Washington, D.C. (March 18, 2013) -
Seemingly within minutes of the news that DIRECTV was no longer
a bidder for the Brazilian telecom company GTT, speculation
surfaced Friday that the satcaster would seek a merger with its
rival satellite service, Dish.
Shares of DIRECTV rose 4.5 percent on Friday after a Wall Street
analyst said the merger was now more likely while Dish's stock
increased three percent.
Macquarie's Amy Yong, wrote in a note to investors that a
satellite merger would face regulatory obstacles but would be a
boon for both companies because it would create both "long term
and short term synergies" as well as make the new company more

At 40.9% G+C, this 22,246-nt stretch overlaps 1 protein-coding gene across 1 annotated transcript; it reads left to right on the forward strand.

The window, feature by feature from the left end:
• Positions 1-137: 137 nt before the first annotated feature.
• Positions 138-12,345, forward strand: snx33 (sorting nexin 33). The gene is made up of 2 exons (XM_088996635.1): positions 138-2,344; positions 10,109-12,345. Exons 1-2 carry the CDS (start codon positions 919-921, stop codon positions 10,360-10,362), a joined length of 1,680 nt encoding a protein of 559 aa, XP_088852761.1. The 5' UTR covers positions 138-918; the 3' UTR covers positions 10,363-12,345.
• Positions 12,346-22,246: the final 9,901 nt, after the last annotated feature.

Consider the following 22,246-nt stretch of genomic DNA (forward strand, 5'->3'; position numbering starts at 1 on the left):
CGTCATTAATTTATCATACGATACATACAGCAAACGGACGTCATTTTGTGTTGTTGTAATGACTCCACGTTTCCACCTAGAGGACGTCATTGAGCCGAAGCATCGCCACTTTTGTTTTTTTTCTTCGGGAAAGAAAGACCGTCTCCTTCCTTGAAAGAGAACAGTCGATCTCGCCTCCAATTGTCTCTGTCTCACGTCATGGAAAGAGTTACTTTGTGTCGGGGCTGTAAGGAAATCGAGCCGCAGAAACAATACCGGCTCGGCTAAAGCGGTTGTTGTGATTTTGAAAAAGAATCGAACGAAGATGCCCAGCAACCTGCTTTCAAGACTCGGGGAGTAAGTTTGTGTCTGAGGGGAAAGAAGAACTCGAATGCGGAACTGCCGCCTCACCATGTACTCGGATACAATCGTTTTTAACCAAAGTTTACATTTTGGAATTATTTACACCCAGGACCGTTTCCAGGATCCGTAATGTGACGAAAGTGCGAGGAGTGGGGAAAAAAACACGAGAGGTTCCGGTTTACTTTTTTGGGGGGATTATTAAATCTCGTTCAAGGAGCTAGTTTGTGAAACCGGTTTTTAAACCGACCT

competitive, writes the Denver Post.
Dish execs Charlie Ergen and Joe
Clayton and DIRECTV CEO Mike White have repeatedly hinted their
companies could merge at some point. While Dish has also been
linked to a possible merger with AT&T and others, DIRECTV makes the most sense.
Noting the increased competition -- and the rising cost of
acquiring programming -- DIRECTV late last year
the wisdom of bringing the companies together.
However, the two companies agreed to merge in 2001 but the deal
was blocked by federal regulators on grounds that it would be
anti-competitive. Although there are more video providers on the
scene now compared to 2002, the FCC and Justice Department would
likely still be resistant to a satellite merger.